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11th Cir. Rejects Standing Due to Threat of Future Identity Theft & Further Deepens Circuit Split

Feb.09.2021

On Thursday, February 4, the 11th Circuit held that a plaintiff cannot establish Article III standing to sue based on an increased risk of identity theft. The 11th Circuit joins the 2d, 3d, 4th, and 8th Circuit’s in rejecting standing based on such allegations. However, the 6th, 7th, 9th, and D.C. Circuit have all held to the contrary that a plaintiff can establish Article III standing when the defendant’s conduct has increased the risk of identity theft. The circuit split augurs U.S. Supreme Court intervention on this question in the coming years, if not sooner.

Under the U.S. Constitution, a plaintiff only has standing to sue in federal court when an “injury in fact” exists. In 2013, the U.S. Supreme Court ruled that an injury in fact does not exist where there are only “allegations of possible future injury” and there is not a “substantial risk” that harm will occur. Based on these principles, the Supreme Court also stated that plaintiffs “cannot manufacture standing merely by inflicting harm on themselves based on their fears of hypothetical future harm that is not certainly impending.”

In the 11th Circuit case, the plaintiff alleged that he and a class of similarly-situated customers faced an increased risk of future identity theft due to a hacker gaining access to their credit and debit card information in the defendant-corporation’s computer system. The plaintiff also alleged that he suffered a concrete injury when he took steps to mitigate the risk caused by the cyber-attack. The three-judge panel rejected both injury-in-fact theories, affirming the District Court’s determination.

To the panel, the first theory amounted to the plaintiff alleging that he “could suffer future injury from misuse of the personal information disclosed during the cyber-attack (though he had not yet).” The panel stated however that a “continuing increased risk” of identity theft is, as a matter of law, insufficient to confer standing, and strongly suggested that standing requires “some evidence of actual misuse of class members’ data.” Moreover, the panel stated that the plaintiff’s work to mitigate the risk of injury by cancelling his cards made any future harm too speculative for standing purposes.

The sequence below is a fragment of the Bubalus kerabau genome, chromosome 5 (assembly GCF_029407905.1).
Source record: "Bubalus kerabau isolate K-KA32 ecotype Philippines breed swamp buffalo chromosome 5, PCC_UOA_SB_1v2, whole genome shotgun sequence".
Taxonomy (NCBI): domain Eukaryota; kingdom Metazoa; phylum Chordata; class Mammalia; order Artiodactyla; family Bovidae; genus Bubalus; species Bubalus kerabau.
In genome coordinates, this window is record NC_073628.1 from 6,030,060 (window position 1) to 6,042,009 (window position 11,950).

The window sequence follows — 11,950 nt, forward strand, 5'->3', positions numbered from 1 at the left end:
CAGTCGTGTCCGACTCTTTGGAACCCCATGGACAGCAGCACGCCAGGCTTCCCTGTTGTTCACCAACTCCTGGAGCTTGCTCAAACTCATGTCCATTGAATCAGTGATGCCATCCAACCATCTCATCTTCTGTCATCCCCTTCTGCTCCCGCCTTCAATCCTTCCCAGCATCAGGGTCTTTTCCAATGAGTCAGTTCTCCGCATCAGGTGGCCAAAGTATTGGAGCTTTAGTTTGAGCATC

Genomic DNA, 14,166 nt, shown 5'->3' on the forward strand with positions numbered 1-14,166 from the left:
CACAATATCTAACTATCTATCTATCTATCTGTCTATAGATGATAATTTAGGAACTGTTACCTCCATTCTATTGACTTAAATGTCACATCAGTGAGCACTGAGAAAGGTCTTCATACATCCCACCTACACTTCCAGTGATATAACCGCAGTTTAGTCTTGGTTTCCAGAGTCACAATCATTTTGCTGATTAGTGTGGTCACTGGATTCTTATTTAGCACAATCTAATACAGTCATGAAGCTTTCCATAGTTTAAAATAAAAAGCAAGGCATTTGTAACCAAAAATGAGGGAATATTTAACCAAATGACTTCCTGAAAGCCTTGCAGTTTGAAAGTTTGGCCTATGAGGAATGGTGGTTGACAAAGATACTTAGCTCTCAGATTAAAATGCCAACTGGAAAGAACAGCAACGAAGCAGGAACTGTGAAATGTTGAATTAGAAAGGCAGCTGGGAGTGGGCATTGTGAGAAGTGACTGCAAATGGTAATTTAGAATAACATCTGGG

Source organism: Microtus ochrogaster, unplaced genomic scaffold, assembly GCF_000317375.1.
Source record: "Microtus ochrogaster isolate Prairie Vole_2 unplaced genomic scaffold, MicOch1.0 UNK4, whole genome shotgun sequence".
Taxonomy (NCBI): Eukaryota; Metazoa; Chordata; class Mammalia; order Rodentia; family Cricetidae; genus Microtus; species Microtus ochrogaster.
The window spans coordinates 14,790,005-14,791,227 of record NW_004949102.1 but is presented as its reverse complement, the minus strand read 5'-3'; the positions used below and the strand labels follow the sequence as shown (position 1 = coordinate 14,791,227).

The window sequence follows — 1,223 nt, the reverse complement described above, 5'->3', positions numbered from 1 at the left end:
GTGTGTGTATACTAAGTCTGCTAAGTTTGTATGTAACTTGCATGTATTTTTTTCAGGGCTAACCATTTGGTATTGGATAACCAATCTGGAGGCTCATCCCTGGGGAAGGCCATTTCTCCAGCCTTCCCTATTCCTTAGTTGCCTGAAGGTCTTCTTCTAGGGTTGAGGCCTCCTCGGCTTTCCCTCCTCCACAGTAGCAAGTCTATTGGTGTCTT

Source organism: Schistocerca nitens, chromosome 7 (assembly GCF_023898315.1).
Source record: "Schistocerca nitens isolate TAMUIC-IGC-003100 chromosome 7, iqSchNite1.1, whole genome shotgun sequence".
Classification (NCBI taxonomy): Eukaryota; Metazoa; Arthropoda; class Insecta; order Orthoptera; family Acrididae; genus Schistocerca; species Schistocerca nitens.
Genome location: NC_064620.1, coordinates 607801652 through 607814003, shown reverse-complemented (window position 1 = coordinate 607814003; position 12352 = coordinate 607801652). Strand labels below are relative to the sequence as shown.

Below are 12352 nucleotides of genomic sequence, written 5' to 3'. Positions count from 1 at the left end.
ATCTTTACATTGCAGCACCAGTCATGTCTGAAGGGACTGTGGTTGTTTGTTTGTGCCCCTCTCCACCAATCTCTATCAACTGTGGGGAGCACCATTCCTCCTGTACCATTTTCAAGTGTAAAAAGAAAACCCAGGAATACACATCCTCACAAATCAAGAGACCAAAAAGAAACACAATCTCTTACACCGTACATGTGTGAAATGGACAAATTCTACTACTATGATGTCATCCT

The panel described the second injury-in-fact theory as the plaintiff’s “mitigation injuries—for example, lost time, lost reward points, and lost access to [credit card] accounts.” The panel noted that after learning of the breach, the plaintiff “proactively t[ook] steps to mitigate the damage done,” and as a result suffered three distinct actual injuries: “(1) lost opportunity to accrue cash back or rewards points on his cancelled credit cards, (2) costs associated with detection and prevention of identity theft in taking the time and effort to cancel and replace his credit cards; and (3) restricted account access to his preferred payment cards.”

The panel did not hold that these injuries could, on their own, constitute injuries in fact. Instead, the panel, quoting the Supreme Court, held that these mitigation efforts cannot confer standing as a matter of law because that would amount to a plaintiff “manufactur[ing] standing merely by inflicting harm on [himself] based on [his] fears of hypothetical future harm that is not certainly impending.” The panel explained that because the plaintiff voluntarily took these steps, standing could not be conferred:

By cancelling his cards, [the plaintiff] voluntarily forwent the opportunity to accrue cash back or rewards points on those cards. By cancelling his cards, he voluntarily restricted access to his preferred payment cards. And by cancelling his cards, he voluntarily spent time safeguarding his accounts. [The plaintiff] cannot conjure standing here by inflicting injuries on himself to avoid an insubstantial, non-imminent risk of identity theft. To hold otherwise would allow “an enterprising plaintiff . . . to secure a lower standard for Article III standing simply by making an expenditure based on a nonparanoid fear.” Clapper, 568 U.S. at 416, 133 S. Ct. at 1151. The law does not permit such a result.

The 11th Circuit’s decision has deepened the circuit split on whether the increased risk of identity theft is enough for federal standing. For companies that do work nationwide, this split creates litigation uncertainty. The split also may encourage forum-shopping or other related efforts to move cases to a forum where the law is more favorable to one party. Under these conditions, it is quite likely that the U.S. Supreme Court will determine that it is appropriate to grant certiorari, and ultimately clarify the law on federal standing.

For more information, please contact the professional(s) listed below, or your regular Crowell & Moring contact.

Kristin J. Madigan, CIPP/US
Partner – San Francisco
Phone: +1 415.365.7233
Email: kmadigan@crowell.com
Jeffrey L. Poston
Partner – Washington, D.C.
Phone: +1 202.624.2775
Email: jposton@crowell.com
Jennifer S. Romano
Partner – Los Angeles
Phone: +1 213.443.5552
Email: jromano@crowell.com
Paul M. Rosen
Partner – Los Angeles, Washington, D.C.
Phone: +1 213.443.5577, +1 202.624.2500
Email: prosen@crowell.com
Nathanial J. Wood
Partner – Los Angeles
Phone: +1 213.443.5553
Email: nwood@crowell.com
Jacob Canter
Associate – San Francisco
Phone: +1 415.365.7210
Email: jcanter@crowell.com